Granted, Benson did not actually arrange for Harrison to be raped. But she admits that she never should have said those things to him. A detective who aims to bring rapists to justice should not encourage or tolerate prison rape. Criminals deserve to do their time. But they don’t deserve to be sexually violated.
To add injury to insult, Benson makes the same prison rape threat against another perp in another episode, and then beats the guy up. It's episode 19 of season 8 when Detective Benson absolutely loses her shit in an interrogation. First, she slaps the guy clean across his face. Then she says, "Those big boys in prison are gonna love your pussy pervert ass up there." (WTF?) Finally, she knocks him to the floor and kicks him relentlessly.
Captain Cragen has to run in to stop Benson from beating the guy to a pulp. As he correctly points out, they'll never be able to convict a rapist with a confession he made while he was being brutalized.
In season 1, episode 14, the detectives desperately try to catch a rapist who attacked three women before the five year statue of limitations runs out. A major twist comes when it turns out that one of the women knows the identity of her rapist but refuses to disclose it. Captain Cragen instructs the detectives to send the victim to jail if she continues to be uncooperative.
Though the captain is the one who gave the order, Benson recognizes that she played an integral role, saying, "We just sent a rape victim to the lock-up. No, I'm not okay." When Benson and Stabler do catch the rapist, they realize that the uncooperative victim was right when she said, "He's a changed man." The rapist is now permanently confined to a wheelchair and could never attack anyone again.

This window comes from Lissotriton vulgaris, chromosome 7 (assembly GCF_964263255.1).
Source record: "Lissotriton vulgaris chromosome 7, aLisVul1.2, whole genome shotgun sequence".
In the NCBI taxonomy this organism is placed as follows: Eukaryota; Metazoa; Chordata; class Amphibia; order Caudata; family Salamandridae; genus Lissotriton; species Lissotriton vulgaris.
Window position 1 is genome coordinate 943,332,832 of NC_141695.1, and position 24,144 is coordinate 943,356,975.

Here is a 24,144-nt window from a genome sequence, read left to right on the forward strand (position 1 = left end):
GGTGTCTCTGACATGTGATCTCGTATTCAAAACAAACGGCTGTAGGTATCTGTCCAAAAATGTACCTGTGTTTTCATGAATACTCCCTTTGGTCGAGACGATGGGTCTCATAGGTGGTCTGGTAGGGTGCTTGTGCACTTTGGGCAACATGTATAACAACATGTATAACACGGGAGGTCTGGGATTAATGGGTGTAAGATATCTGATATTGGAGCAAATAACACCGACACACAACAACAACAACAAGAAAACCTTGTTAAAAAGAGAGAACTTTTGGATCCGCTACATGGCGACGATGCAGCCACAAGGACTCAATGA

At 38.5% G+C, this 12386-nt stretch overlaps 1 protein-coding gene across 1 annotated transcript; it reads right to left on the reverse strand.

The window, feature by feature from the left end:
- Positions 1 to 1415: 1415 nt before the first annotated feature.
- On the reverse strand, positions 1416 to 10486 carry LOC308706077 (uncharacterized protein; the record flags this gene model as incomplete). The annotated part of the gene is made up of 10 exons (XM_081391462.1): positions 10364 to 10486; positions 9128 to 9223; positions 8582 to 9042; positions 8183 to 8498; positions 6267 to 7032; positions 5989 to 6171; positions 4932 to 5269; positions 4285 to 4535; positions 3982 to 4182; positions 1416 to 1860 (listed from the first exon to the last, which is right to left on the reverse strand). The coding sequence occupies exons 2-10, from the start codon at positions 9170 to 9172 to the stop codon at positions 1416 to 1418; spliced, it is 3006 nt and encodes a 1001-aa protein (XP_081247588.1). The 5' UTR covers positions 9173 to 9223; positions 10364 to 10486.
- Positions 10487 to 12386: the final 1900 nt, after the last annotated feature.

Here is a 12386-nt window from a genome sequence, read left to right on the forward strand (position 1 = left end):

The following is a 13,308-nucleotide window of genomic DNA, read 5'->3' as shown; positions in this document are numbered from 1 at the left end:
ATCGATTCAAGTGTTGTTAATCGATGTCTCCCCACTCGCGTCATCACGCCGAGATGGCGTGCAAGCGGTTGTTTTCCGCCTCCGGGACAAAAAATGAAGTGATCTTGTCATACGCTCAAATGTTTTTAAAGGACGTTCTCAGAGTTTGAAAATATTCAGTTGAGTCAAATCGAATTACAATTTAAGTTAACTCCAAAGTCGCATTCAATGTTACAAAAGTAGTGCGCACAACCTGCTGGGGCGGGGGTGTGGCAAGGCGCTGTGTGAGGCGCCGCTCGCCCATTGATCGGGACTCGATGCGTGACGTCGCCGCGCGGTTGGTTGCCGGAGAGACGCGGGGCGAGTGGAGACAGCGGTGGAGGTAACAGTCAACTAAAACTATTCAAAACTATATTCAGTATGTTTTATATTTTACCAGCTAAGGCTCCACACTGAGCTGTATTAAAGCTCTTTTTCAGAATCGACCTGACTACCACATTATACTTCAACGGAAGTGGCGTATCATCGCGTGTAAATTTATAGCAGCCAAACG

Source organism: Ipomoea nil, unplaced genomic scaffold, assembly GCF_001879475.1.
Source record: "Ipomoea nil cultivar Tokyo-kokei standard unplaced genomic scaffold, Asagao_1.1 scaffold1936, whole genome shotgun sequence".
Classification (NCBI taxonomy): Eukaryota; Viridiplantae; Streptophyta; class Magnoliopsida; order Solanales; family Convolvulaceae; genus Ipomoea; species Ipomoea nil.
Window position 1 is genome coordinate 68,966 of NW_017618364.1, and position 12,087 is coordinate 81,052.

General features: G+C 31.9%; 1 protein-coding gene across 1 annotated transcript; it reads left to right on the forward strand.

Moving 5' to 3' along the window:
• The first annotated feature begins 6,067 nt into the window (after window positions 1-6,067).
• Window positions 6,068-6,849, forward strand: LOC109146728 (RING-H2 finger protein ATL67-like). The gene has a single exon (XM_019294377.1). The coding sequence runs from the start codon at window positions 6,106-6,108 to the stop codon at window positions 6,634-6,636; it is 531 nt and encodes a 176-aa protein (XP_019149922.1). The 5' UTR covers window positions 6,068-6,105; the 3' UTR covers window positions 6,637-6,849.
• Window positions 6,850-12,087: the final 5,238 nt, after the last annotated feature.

In season 9, episode 16, Detectives Benson and Stabler investigate the murder of a gay man, who was dating a closeted famous quarterback. To keep up appearances, the quarterback was also dating a supermodel who was unaware of his sexuality. When the detectives question the model, Benson reveals that the quarterback is gay.
Benson didn't intend to out the football player; she misunderstood the model and thought she already knew the secret. But Benson should have been more careful with such sensitive information. Luckily for her, it wasn't Benson's mistake that led to the football player being the victim of a gay bashing. It was his own agent who leaked the secret to the media.
In season 4, episode 1, Detectives Benson and Stabler are called into a sex club bust when a sex worker reports that a man tried to rape her. From the get-go, both detectives are skeptical of the woman's claim. But that skepticism is quickly shut down when they find another sex worker raped and murdered in the bathroom.
When detective Benson is back at the station, talking with the first victim who escaped, she continues to show no sympathy. Refusing to acknowledge the social contexts in which women turn to prostitution, she says, "You're at risk because you put yourself at risk." You'd think that a crusader for victims rights would have a more nuanced understanding of the circumstances of sex workers.
In season 2, episode 6, Benson and Stabler investigate the rape and murder of a young doctoral student. At first, they suspect a schizophrenic man who refuses to take medication. Detective Benson says she thinks schizophrenics should be forcibly medicated to keep themselves and the public safe.
It turns out that the schizophrenic man was actually a witness to the crime, and he attacked the perp, not the victim. He is offered the opportunity to testify to avoid going to prison for assault, but in order to testify, he has to take the medication he doesn't want. After he is medicated, he commits suicide.
Although Detective Benson was not the one who made the deal, she made clear her position about forcibly medicating the mentally ill. She showed no sympathy for a man who feared the side effects of anti-psychotics, and he ended up dead.